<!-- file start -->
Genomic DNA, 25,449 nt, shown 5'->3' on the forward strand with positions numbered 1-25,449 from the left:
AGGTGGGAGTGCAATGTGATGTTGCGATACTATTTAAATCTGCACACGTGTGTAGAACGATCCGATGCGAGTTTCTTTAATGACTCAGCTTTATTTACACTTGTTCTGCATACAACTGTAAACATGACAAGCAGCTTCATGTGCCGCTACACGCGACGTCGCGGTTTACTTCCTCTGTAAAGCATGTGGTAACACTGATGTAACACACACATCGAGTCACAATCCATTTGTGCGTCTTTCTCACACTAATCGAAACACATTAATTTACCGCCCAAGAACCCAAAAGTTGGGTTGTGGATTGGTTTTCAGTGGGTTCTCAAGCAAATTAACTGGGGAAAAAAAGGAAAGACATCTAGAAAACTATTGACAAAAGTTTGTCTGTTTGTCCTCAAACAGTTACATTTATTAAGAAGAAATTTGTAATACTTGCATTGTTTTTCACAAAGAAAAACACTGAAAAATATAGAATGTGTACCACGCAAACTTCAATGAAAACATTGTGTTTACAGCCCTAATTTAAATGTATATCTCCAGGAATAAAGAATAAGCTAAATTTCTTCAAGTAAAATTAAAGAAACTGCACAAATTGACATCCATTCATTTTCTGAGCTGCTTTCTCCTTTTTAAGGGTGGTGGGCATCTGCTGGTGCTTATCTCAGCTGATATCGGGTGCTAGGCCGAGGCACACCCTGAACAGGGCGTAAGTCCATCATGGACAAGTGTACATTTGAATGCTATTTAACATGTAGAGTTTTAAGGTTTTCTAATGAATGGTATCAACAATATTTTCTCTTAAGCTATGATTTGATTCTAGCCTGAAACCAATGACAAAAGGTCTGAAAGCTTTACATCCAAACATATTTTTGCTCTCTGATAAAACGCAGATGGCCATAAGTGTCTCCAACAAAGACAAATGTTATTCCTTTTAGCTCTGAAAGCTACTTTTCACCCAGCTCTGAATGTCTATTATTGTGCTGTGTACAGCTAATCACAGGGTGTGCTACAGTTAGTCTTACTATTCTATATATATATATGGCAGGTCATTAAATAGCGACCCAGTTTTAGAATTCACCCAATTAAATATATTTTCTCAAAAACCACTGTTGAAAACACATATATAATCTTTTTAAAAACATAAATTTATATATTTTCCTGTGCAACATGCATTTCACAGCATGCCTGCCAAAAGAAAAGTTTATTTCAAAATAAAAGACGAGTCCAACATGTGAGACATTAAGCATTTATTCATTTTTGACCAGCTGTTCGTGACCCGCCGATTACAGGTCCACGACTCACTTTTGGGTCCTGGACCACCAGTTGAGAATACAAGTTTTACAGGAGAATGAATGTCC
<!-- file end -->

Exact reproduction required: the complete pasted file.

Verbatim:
Genomic DNA, 25,449 nt, shown 5'->3' on the forward strand with positions numbered 1-25,449 from the left:
AGGTGGGAGTGCAATGTGATGTTGCGATACTATTTAAATCTGCACACGTGTGTAGAACGATCCGATGCGAGTTTCTTTAATGACTCAGCTTTATTTACACTTGTTCTGCATACAACTGTAAACATGACAAGCAGCTTCATGTGCCGCTACACGCGACGTCGCGGTTTACTTCCTCTGTAAAGCATGTGGTAACACTGATGTAACACACACATCGAGTCACAATCCATTTGTGCGTCTTTCTCACACTAATCGAAACACATTAATTTACCGCCCAAGAACCCAAAAGTTGGGTTGTGGATTGGTTTTCAGTGGGTTCTCAAGCAAATTAACTGGGGAAAAAAAGGAAAGACATCTAGAAAACTATTGACAAAAGTTTGTCTGTTTGTCCTCAAACAGTTACATTTATTAAGAAGAAATTTGTAATACTTGCATTGTTTTTCACAAAGAAAAACACTGAAAAATATAGAATGTGTACCACGCAAACTTCAATGAAAACATTGTGTTTACAGCCCTAATTTAAATGTATATCTCCAGGAATAAAGAATAAGCTAAATTTCTTCAAGTAAAATTAAAGAAACTGCACAAATTGACATCCATTCATTTTCTGAGCTGCTTTCTCCTTTTTAAGGGTGGTGGGCATCTGCTGGTGCTTATCTCAGCTGATATCGGGTGCTAGGCCGAGGCACACCCTGAACAGGGCGTAAGTCCATCATGGACAAGTGTACATTTGAATGCTATTTAACATGTAGAGTTTTAAGGTTTTCTAATGAATGGTATCAACAATATTTTCTCTTAAGCTATGATTTGATTCTAGCCTGAAACCAATGACAAAAGGTCTGAAAGCTTTACATCCAAACATATTTTTGCTCTCTGATAAAACGCAGATGGCCATAAGTGTCTCCAACAAAGACAAATGTTATTCCTTTTAGCTCTGAAAGCTACTTTTCACCCAGCTCTGAATGTCTATTATTGTGCTGTGTACAGCTAATCACAGGGTGTGCTACAGTTAGTCTTACTATTCTATATATATATATGGCAGGTCATTAAATAGCGACCCAGTTTTAGAATTCACCCAATTAAATATATTTTCTCAAAAACCACTGTTGAAAACACATATATAATCTTTTTAAAAACATAAATTTATATATTTTCCTGTGCAACATGCATTTCACAGCATGCCTGCCAAAAGAAAAGTTTATTTCAAAATAAAAGACGAGTCCAACATGTGAGACATTAAGCATTTATTCATTTTTGACCAGCTGTTCGTGACCCGCCGATTACAGGTCCACGACTCACTTTTGGGTCCTGGACCACCAGTTGAGAATACAAGTTTTACAGGAGAATGAATGTCC